Prudence and the band Liyana
The band Liyana was formed in 2005 – as a class project. Even with the challenge of working in teams, in barely an hour, Liyana had produced four great tunes. From the start they had a special knack for communicating musically through various subjects and musical styles, including gospel, reggae, and traditional Shona music.
Fronted by singer and songwriter Prudence Mabhena, with other members specializing in marimbas, African drums, shakers, keyboard, and piano, Liyana won the Crossroads Africa Inter-regional Music Festival in Mozambique and went on to tour Sweden, The Netherlands, and Belgium. They also went on an American tour in 2009, and released two CDs, Liyana and Sugar Rhythms. Their music is also featured on the soundtrack for Music by Prudence. Now all in their twenties, the members have finished school at KG6 and are busy building their individual and independent lives.
lead singer and songwriter
Prudence composes in a wide range of styles and many topics. Her voice has been likened to the great South African liberation singer, Miriam Makeba. She has arthrogryphosis. Prudence nowadays travels the world, is recording an album, and has been appointed Unicef’s national Goodwill ambassador. She recently had spine surgery, and now is finally able to sit up straight in her wheelchair!
back-up singer and songwriter
Marvelous Mbulo was the main back-up singer at the band. He has muscular dystrophy. He and Prudence have been friends since they were twelve. Nowadays, he’s a playwright and a sitdown comedian.
first marimba, back-up vocalist
Energy Maburutse was first marimba player and back-up vocalist and the band’s resident jokester. He has osteogenesis imperfecta, brittle bone syndrome. He now studies at Lynn University in Boca Raton, Florida.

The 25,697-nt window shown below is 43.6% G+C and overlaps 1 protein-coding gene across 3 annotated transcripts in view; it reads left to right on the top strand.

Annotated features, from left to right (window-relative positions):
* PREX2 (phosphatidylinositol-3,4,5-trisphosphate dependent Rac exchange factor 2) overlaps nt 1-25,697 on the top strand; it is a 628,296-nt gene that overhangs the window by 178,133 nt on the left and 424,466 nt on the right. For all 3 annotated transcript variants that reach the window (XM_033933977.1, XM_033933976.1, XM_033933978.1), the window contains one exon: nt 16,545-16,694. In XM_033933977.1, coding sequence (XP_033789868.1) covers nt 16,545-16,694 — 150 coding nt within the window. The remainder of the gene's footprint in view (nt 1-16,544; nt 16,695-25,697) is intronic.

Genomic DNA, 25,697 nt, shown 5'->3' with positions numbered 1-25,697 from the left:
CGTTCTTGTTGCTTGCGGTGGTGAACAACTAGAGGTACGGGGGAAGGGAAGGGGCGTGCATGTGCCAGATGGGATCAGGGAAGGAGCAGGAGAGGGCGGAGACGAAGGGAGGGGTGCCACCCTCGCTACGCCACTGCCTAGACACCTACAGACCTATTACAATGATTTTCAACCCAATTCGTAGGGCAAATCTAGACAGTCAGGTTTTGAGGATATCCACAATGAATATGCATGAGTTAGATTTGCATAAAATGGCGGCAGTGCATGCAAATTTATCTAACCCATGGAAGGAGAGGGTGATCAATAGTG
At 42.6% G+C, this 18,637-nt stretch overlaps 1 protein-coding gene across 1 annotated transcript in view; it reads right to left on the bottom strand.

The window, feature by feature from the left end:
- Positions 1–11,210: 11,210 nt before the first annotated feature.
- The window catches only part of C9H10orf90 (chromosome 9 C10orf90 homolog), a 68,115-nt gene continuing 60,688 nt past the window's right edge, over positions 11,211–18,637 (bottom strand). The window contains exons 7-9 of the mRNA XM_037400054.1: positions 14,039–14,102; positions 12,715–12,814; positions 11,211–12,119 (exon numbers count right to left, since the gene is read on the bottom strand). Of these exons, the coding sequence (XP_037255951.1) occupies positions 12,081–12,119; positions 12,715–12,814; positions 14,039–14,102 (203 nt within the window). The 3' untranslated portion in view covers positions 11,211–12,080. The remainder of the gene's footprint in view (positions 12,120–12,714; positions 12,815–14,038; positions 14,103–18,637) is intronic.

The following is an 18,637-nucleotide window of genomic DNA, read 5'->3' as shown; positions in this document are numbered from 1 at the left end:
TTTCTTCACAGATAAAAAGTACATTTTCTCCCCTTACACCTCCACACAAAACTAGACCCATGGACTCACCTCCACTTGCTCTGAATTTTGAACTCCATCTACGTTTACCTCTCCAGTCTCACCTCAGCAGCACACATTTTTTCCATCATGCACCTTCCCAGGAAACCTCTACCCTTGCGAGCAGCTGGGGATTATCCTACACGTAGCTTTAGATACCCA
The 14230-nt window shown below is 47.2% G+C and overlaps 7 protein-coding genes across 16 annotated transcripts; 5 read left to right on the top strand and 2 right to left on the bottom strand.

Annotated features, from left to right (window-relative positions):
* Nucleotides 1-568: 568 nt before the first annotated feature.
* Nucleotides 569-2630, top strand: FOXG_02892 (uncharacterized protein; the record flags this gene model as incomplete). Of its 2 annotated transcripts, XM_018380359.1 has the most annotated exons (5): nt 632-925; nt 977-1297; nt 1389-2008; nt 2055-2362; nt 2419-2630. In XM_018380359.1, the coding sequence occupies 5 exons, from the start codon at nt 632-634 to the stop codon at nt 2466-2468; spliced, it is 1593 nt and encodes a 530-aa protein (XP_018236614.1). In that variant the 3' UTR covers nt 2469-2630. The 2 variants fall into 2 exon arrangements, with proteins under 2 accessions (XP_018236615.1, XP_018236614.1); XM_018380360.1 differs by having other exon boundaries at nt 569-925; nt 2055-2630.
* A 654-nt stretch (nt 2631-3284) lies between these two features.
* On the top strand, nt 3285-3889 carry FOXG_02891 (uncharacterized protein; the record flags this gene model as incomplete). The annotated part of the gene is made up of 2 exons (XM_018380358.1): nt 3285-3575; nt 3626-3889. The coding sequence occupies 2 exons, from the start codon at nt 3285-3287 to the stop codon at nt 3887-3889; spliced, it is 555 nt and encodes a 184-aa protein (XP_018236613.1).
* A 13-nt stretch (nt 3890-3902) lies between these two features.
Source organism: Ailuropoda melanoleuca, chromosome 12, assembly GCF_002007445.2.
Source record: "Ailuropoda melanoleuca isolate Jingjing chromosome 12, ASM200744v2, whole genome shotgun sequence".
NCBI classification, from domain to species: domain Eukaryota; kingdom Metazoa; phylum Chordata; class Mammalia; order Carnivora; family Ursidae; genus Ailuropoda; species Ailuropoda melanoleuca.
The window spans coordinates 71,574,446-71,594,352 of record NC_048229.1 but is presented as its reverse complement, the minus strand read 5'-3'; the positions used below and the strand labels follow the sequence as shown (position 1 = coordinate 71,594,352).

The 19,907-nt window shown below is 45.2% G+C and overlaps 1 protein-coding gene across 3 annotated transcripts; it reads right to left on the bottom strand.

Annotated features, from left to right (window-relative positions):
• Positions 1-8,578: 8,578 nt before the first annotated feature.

back-up singer, keyboards
Tapiwa Nyengera sang back-up, played keyboard, and was the front man. He has Spina Bifida and is in a wheelchair but is totally independent. Tapiwa now works as a Public Relations Officer and Arts/Music Director at KG6 in Bulawayo.
Vusani Vuma, the bass marimba player, has done all his schooling at KGVI. He has partial hearing and uses sign language and can lip read and hear some Ndebele and English. He currently lives in South Africa, where he’s becoming a visual artist.
traditional drums and percussion, back-up singer
Goodwell Nzou, who played traditional drums and percussion and sang back-up in the band, was bitten by a snake when he was 11, requiring amputation of his leg. He has an artificial leg, walking with crutches, but is very mobile. He now studies in the US.
Farai Mabhande, lead keyboardist, is an orphan from Bulawayo and has very little family support. Just like Prudence, Farai has Arthrogryphosis. He is in a wheelchair but is totally independent. He’s specializing in sound engineering.
Honest Mupatsi played tenor marimba in the band. He has hemophilia. Prudence inspired him to love music. He was accepted into the USA Embassy college programme and now is studying at the University of Kansas.
Music by Prudence is dedicated to Elecium Nkomo.
He was the ninth member of the band, and past away during the filming period.
Three questions for director & producer Roger Ross Williams
How did you hear about this band, and about Prudence?